Kids love comics. I know I did (and still do). I wasn’t much of a reader when I was younger, but once I discovered comics and comic books, I became more engaged and interested in reading. To see the action drawn out helped reinforce what I was reading in the word balloons and narration boxes. I retained the information much more easily. The more I understood, the more confident I became. And the more confident, the more I wanted to read.
pictures. It totally makes sense.
Sometimes you don’t even need the words. Study a Norman Rockwell painting. His paintings had such an effect on me as a child. I used to lie on the floor in my parents’ living room, flipping through their big, heavy book of Rockwell’s paintings. In one single image, his paintings tell a whole story. He was a master storyteller. He’s one of the reasons I do what I do today. In fact, before I knew how to read and write, I would draw my own stories through pictures.
Storytelling, in its most basic form, is a series of images that tell a story. If you think about it, we’ve been communicating and telling stories this way all the way back to cave drawings. And look at our world today—from IKEA assembly instructions to road signs and airplane safety pamphlets; we read pictures to understand information. We know that the smartest way to grasp an idea is to show it in an image or images.
For the past 20 years I’ve worked in children’s TV animation as an artist, writer, director, and producer. More recently I’ve written and illustrated the Ollie & Moon picture book series
for Random House Children’s Books. When creating storyboards for a children’s TV show, I want the panels to tell the story without the dialogue. If you can understand what’s happening through the storyboard panels alone, then the scene is working. Adding the dialogue is extra reinforcement.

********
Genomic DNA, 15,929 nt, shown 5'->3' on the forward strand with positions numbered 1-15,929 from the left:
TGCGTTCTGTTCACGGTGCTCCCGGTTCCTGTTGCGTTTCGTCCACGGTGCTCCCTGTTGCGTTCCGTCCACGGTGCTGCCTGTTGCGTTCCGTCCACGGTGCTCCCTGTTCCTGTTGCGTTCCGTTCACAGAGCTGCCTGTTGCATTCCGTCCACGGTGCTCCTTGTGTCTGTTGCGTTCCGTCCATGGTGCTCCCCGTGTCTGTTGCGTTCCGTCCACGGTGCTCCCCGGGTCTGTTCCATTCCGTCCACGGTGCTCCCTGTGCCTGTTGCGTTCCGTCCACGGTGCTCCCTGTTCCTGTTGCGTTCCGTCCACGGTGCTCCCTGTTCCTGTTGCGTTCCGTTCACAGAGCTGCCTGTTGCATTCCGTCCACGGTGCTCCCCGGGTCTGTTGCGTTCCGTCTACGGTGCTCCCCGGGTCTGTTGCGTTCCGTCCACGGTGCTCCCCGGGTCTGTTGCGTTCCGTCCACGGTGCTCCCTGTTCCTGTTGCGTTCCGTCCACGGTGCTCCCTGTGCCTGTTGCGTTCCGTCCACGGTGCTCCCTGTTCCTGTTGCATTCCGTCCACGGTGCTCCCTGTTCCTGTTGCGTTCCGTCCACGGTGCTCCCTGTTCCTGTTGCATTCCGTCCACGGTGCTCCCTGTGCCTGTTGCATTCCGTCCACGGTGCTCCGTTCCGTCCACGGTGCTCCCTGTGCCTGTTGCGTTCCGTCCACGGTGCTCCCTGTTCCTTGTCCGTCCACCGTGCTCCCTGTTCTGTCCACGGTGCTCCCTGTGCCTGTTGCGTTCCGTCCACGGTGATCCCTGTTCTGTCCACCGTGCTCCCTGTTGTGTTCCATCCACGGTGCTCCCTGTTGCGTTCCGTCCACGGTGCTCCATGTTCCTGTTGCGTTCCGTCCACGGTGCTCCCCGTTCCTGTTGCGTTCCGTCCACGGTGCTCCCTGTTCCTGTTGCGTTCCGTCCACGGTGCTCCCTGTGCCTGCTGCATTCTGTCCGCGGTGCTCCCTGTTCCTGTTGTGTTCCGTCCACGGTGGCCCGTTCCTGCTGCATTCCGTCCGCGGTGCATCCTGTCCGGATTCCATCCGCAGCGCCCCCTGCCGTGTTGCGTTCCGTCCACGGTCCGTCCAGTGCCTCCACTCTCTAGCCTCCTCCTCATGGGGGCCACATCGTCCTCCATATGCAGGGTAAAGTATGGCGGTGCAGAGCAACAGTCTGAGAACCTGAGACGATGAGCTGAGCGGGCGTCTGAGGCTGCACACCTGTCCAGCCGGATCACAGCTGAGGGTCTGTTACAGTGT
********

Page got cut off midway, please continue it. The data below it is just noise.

In my upcoming Step Into Reading comic reader, OLLIE & MOON: ALOHA!, I was able to combine my love of storyboarding, picture books, comic books, and clear communication!
Communication = success.
Often we think communication is just through words. But communication is also very visual. When we learn at an early age how to interpret actions, emotions, ideas, and feelings, we are set up for success. Through words and
pictures, our comprehension is enhanced because we’re seeing
the action that we’re reading
An important aspect of telling a story through pictures is to show
the action that the words describe. In my comic reader, there’s a page where Moon dares her best friend Ollie to play the ukulele while dancing the limbo (they’re in Hawaii after all!) The images that accompany the word balloons not only show
Ollie strumming the ukulele and dancing the limbo, they show the emotional shift in Ollie’s face when he feels nervous before doing his dare.
So even if there’s not a ton of action on a particular page— like an image of Moon standing alone on a beach with worried eyes and unsure posture—those simple gestures will convey to the reader what’s happening, i.e., that Moon’s afraid of the ocean.